The days after the question has been popped are usually filled with more high-pitched squealing and hype. But once reality dawns in, anxiety takes on its roll. Many couples experience a wide range of emotions, from bliss and glee to fear and stress.
Unfortunately, those ups and downs can take a toll on the relationship. So we’ve sketched the three phases of the engagement period and provided stay-tight tips to help you both survive with your sanity intact.
First Phase: The Aftershock
So you’ve flashed your bling-bling at everyone you know. Now here comes the creepy part: the realization that you are about to enter into a legally binding commitment with one man for the rest of your life. Now that’s enough to make any soon-to-be-bride freak… but wait, this panic mode is perfectly normal. The enormity of the situation tends to hit women in the early stage of the engagement. Men have usually thought it out before they got down on one knee.
And if he’s acting so damn blustery about it that you would think he just bought new sneakers, you might end up resenting him.
There’s a big misconception that you are supposed to be on cloud nine once you get engaged, but many women go through a bit of emotional numbness in that first month or two. Since you are afraid to admit to others that you are not floating on air, you might take your frustration out on him.
If this happens to you, then remind yourself that he didn’t do anything wrong. Next, talk about how you are feeling with your fiancé. Have a discussion about what you both want out of the marriage, what will remain the same and what will change in your lives. Understanding what lies ahead will alleviate and ease both your fears and bring you both closer to one another. Perceptibly, you can not cover all the martial bases in one sitting, so agree to address any issues as they come up over the next several months.
Second Phase: The Burden
Once the wedding planning has started, you and your man will hastily find yourselves sucked into a vortex and a whirlpool of stress and loads of uncalled for drama. Whereas your Saturdays were once spent going to brunch and walking the dog, now you are using that time to register for cheese graters and pick out the perfect shade of mauve. As a result, the relationship can fall by the wayside. Suddenly, the focus is on event planning rather than each other. With all the decision making going on and constant demands from various people involved in your wedding, couple often find them self at odds. To keep tensions from flaring up and coming onto the surface, it is crucial that you agree to maintain a united front with all third parties. Whether you are dealing with wedding planners or in-laws, acting as a team will thwart any feuds between the two of you. Moreover, it will create a partner-in-crime vibe that will bring you both even closer.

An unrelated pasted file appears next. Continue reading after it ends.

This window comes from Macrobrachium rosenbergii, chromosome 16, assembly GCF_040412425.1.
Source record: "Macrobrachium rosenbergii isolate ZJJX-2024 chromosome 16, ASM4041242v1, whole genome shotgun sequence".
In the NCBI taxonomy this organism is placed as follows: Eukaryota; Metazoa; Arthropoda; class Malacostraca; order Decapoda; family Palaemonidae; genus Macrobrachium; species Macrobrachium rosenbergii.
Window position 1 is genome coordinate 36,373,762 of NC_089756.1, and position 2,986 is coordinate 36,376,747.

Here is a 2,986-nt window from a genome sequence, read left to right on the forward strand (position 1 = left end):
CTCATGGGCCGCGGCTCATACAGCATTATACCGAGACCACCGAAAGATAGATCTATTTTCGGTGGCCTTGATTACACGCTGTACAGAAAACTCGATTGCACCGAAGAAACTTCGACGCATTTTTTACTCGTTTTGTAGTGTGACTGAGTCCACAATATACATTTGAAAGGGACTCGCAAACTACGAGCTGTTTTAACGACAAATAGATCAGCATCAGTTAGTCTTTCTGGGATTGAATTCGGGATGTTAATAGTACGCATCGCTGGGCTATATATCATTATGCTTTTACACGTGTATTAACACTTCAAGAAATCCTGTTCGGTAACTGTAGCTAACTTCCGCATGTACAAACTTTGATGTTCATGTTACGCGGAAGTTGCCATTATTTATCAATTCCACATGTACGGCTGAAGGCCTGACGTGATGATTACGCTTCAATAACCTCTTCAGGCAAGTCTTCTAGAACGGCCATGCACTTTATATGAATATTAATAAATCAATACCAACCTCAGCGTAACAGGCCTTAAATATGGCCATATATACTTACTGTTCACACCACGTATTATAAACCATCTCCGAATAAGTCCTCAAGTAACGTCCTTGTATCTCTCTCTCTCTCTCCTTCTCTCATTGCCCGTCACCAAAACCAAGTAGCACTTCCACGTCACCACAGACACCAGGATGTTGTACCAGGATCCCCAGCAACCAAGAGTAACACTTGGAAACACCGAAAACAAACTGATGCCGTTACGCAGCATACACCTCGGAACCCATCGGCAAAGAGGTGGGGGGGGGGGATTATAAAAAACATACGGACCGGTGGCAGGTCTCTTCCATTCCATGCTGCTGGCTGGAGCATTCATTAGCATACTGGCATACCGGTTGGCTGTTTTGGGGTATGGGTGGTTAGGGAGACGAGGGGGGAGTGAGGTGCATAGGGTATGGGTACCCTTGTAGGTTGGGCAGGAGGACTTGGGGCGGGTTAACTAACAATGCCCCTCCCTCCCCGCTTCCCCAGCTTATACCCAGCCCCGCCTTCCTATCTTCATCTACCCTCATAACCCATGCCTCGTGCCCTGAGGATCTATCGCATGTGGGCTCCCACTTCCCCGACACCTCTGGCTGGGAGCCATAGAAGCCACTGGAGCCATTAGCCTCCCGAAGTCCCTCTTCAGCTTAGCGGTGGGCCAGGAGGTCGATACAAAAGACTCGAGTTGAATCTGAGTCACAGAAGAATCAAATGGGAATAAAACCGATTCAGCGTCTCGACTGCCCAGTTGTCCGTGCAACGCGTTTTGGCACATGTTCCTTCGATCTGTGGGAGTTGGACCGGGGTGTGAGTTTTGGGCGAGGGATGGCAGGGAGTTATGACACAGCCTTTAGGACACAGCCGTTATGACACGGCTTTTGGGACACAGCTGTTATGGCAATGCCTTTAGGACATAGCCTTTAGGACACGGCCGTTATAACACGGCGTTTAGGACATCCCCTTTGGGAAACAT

It is also very essential to take a time-out from the stress. You are creating a marriage, not just a wedding, and you need to get back in touch with that. So come up with a spontaneous ritual that is just about enjoying each others’ company. Routinely sharing an activity helps you bond, and it will give you a necessary reprieve from all the wedding drama. It can be anything from hitting the gym together to watching flicks on Friday nights to trying a different ethnic cuisine once a week.
Third Phase: The Freak-out
If you have successfully survived the first two phases with your love intact and minimal meltdowns, you might just coast through this last stage and boogie down the aisle together in perfect harmony and bliss. In this final stage, many women obsess about the tiniest details because they have not done the emotional homework to prepare themselves for the commitment they are about to make. If the choice between French tips and pale pink polish is keeping you up at night, then you might need to get some perspective. Take a step back and focus on what is really important: the bond between you and your guy.
One final point: If the past several months were filled with fighting, you might be afraid that the marriage will just be more of the same. But that is not necessarily true. The engagement is one of the most stressful, difficult times in a relationship. It is more than likely that the marriage itself will be much easier. Get back in touch with what made you fall in love in the first place. Relive the good times by going to the restaurant where you had your first date or by simply recounting funny, memorable moments in your relationship. If all goes well, you will quickly remember why you said “yes” in the first place.